The increasing level of golf course closures around the country — as of this writing 12 states have outright banned the practice with upwards of 20 offering further limitations — even those areas in which golf is allowed to be played are being forced to close their doors due to a lack of safety.
Hunter Golf Course in Meriden, Connecticut was closed earlier this week despite having been given the okay by the state due to an overcrowding of the property on Thursday and Friday of last week, which resulted in a difficulty to practice proper social distancing and other safe health habits, according to The Record-Journal.
“We couldn’t ensure the safety of the players and we couldn’t ensure the safety of our employees, which is why we made the decision to close operations at the course,” Meriden Mayor Kevin Scarpati said Monday afternoon.
The decision to close the municipal course was made by city, health and course officials to shut the doors on Monday with no timetable to reopen or even consider doing so as the coronavirus outbreak plows forward.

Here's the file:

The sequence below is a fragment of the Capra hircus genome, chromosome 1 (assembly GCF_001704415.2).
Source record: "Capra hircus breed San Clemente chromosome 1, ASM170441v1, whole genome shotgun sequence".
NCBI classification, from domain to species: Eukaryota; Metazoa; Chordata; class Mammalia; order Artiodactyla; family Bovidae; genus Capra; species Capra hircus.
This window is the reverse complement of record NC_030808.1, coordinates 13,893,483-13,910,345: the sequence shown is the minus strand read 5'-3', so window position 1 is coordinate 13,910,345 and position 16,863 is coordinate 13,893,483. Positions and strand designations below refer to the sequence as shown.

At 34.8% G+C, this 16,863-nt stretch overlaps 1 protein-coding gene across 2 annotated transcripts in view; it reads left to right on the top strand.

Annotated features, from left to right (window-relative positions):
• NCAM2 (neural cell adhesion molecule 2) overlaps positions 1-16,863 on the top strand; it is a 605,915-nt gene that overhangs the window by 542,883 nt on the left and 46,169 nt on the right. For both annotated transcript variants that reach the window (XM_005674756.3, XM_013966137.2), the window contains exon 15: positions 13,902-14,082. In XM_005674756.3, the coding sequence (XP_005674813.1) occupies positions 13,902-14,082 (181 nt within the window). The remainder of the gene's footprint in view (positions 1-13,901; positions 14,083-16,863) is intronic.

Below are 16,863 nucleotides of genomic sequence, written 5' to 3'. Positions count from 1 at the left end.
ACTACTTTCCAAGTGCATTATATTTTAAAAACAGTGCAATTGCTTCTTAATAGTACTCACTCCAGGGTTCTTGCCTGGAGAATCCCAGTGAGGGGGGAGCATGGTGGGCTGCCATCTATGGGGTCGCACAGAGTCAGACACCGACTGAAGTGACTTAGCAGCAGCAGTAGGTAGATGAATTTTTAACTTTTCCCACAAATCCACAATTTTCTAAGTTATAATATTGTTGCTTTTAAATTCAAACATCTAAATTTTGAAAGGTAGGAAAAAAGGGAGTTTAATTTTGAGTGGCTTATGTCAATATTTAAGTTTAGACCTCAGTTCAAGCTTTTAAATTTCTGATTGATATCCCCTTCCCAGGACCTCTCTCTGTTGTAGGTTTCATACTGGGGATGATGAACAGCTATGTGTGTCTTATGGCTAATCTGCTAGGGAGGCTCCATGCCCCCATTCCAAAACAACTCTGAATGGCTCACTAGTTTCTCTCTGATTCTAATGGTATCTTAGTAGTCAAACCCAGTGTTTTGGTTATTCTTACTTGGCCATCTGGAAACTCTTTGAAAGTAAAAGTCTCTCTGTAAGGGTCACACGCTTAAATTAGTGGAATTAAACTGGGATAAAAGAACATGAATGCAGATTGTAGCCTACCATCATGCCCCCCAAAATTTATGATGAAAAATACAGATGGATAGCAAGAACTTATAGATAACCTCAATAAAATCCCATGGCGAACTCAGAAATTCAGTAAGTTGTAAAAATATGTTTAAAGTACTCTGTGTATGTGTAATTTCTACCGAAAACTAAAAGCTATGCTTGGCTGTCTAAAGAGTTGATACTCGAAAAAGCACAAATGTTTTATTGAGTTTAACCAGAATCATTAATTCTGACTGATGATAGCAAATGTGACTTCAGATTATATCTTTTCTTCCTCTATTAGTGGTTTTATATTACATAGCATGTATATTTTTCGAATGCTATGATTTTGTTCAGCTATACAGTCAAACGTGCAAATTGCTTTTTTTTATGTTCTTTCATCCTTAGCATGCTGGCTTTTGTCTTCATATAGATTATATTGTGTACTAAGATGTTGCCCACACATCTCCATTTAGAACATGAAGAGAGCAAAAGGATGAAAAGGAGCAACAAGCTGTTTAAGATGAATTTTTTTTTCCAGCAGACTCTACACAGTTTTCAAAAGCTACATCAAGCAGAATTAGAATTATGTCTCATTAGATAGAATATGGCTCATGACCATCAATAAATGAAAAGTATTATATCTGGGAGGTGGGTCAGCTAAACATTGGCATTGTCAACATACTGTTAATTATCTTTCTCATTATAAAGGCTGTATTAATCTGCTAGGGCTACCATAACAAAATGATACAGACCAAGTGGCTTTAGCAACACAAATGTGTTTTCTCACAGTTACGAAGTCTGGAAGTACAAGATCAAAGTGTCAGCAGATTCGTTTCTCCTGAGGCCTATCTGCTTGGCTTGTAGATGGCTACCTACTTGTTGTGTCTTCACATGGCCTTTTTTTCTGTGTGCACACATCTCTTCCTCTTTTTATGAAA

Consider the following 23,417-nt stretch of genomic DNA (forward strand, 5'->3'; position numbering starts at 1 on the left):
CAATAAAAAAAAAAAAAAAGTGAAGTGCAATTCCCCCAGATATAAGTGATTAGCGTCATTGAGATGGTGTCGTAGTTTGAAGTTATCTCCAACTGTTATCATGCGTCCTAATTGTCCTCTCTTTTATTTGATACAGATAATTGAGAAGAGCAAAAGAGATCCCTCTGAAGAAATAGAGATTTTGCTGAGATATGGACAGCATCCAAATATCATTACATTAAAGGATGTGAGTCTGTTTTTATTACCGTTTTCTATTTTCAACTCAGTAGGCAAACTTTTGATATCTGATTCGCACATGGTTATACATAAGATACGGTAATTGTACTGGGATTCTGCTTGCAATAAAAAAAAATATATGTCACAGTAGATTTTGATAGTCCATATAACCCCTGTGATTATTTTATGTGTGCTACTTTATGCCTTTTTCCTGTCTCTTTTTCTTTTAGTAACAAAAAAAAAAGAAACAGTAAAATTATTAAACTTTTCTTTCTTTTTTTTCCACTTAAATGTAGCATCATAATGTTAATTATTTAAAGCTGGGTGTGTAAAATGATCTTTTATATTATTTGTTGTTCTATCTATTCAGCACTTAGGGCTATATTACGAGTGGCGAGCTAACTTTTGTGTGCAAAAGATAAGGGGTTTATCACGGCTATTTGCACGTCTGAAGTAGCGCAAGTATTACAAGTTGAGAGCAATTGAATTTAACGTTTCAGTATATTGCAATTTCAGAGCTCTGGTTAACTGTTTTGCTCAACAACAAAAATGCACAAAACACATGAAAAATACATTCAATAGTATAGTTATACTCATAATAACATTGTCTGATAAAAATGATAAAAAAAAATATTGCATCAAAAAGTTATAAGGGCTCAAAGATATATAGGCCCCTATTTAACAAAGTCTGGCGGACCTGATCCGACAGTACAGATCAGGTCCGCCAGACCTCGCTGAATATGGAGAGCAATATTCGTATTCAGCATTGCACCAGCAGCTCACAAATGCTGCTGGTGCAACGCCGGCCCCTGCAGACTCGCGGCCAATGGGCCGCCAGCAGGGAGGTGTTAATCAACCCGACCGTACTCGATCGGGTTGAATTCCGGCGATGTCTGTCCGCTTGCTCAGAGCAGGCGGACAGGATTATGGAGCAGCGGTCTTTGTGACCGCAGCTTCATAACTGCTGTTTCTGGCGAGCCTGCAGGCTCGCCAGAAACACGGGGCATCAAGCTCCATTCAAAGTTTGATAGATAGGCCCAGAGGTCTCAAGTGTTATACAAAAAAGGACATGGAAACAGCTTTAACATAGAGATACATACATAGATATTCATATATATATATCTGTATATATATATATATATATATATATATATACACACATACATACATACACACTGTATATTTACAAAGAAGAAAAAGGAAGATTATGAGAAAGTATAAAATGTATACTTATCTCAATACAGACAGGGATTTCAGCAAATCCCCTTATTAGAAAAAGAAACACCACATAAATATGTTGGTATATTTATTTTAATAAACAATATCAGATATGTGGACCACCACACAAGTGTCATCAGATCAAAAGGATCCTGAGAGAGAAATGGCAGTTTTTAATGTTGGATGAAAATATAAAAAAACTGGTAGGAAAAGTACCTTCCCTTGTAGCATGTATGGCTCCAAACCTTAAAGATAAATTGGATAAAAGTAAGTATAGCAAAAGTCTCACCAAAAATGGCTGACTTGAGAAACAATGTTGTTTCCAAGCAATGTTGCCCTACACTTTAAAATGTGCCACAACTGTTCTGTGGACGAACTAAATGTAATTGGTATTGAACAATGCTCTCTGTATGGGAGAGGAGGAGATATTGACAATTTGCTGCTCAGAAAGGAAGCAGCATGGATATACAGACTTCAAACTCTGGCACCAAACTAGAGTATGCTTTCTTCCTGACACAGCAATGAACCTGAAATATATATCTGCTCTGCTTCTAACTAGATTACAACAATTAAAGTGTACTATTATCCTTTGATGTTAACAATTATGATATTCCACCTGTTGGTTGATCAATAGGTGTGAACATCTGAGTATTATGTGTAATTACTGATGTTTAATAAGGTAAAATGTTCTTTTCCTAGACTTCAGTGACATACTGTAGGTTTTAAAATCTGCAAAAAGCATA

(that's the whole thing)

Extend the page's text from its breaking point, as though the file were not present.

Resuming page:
— Record-Journal (@Record_Journal) March 31, 2020
Hunter Golf Course is located in Connecticut’s New Haven County, which has seen a spike in confirmed cases of COVID-19. As of March 31, there have been 517 cases in the county that have resulted in 12 deaths, according to the Connecticut Department of Health. The number of confirmed cases has risen by nearly 500% in the last week.
The closure ends a tumultuous five-week early-season for Hunter Golf Course. Opening in February, the course saw one of its best starts to the golf season ever, but closed for three days last week following an executive order from Governor Ned Lamont.
When the state reconsidered its stance, golf courses were allowed to re-open so long as they followed proper social distancing measures, which included tee times at least 10 minutes apart, riding one to a cart and maintaining a minimum six feet of separation between people.
Hunter struggled to maintain those requirements despite additional efforts to do so, such as spacing tee times 16 minutes apart and turning away some would-be golfers due to overcrowding.
Mayor Scarpati said that there were multiple instances of shared carts and people were not quick to leave the property, resulting in a “tailgate” situation that failed to meet the social distancing requirements outlined.